Photos sent back from Mars by NASA's Perseverance rover already are joining the album of iconic pictures of space exploration, putting them alongside such indelible images as Buzz Aldrin standing on the moon in 1969. "We can only hope, in our efforts to engineer spacecraft and explore our solar system, that we might be able [to] contribute yet another iconic image to this collection," said Adam Steltzner, the rover's chief engineer, per CNN, "and I'm happy to say that I'm hopeful that today we can with this." The first images arrived on Earth on Thursday evening, and color ones were unveiled at a news conference Friday. Pauline Hwang, a member of the Perseverence team, said her colleagues "went wild" when they first saw the images, per the Guardian. "Just the clarity, and just the reality of it, it was just unbelievable," she said.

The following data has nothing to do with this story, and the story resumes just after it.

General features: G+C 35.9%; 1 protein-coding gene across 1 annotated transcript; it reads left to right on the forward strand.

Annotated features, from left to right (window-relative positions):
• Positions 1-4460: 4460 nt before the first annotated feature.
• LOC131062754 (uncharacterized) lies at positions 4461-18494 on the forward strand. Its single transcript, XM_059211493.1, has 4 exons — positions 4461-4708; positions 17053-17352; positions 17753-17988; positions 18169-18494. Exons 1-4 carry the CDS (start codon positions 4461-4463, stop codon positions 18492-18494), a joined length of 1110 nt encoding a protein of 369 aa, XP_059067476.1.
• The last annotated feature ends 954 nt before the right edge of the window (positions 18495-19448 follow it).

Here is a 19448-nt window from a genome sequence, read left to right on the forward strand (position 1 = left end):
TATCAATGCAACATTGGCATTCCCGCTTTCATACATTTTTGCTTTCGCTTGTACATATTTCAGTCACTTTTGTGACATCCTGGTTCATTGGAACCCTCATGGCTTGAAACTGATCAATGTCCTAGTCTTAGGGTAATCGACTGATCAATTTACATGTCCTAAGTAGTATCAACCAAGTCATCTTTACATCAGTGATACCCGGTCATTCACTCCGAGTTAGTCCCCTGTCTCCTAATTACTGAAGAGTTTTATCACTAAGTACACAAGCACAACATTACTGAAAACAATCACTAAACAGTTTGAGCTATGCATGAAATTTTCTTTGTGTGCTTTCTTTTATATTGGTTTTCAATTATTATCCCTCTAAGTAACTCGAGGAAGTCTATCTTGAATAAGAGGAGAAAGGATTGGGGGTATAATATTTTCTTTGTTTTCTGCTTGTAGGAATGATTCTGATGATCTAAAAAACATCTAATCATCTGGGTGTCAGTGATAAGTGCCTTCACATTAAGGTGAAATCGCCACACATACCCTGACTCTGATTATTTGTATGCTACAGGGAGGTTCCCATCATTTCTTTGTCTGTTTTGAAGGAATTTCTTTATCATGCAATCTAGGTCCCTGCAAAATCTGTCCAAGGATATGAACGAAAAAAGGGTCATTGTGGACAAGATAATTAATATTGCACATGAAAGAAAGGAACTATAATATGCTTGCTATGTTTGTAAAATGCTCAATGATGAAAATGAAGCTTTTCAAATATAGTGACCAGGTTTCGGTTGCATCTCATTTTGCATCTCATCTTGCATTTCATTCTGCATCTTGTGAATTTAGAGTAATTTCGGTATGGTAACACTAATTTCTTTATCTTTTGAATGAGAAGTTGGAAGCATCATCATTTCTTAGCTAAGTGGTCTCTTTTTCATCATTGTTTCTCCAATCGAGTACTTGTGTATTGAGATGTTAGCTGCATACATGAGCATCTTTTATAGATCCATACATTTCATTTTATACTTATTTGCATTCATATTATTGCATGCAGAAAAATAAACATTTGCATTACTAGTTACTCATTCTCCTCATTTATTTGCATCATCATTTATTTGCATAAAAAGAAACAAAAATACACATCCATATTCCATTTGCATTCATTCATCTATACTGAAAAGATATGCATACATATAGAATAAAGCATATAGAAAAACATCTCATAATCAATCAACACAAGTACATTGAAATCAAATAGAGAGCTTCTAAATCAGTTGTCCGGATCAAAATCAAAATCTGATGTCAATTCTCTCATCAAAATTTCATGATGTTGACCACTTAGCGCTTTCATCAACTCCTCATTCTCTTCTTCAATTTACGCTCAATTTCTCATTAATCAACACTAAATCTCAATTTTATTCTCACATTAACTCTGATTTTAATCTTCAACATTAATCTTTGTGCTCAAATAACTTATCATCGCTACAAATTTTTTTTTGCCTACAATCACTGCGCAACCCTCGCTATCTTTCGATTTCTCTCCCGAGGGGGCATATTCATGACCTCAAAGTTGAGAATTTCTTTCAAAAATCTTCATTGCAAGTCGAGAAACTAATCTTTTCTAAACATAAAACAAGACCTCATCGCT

The first photo was from a perspective not possible on earlier missions, showing the rover just about to land. In the image, the engines are kicking up small plumes of dust from 6½ feet above the Mars surface. "It is absolutely exhilarating," Steltzner said. Other photos show the planet's red surface. High-definition video taken by a series of cameras could be released as soon as Monday, per Space.com, and it might include sound. The images will be put to work by the science team, "so that we can actually begin to really start the mission," one member said. A series of assessments over a few days takes place first, and officials said all is well so far. "I'm happy to say that the rover is doing great and is healthy on the surface of Mars," the mission manager said. (Read more Mars rover stories.)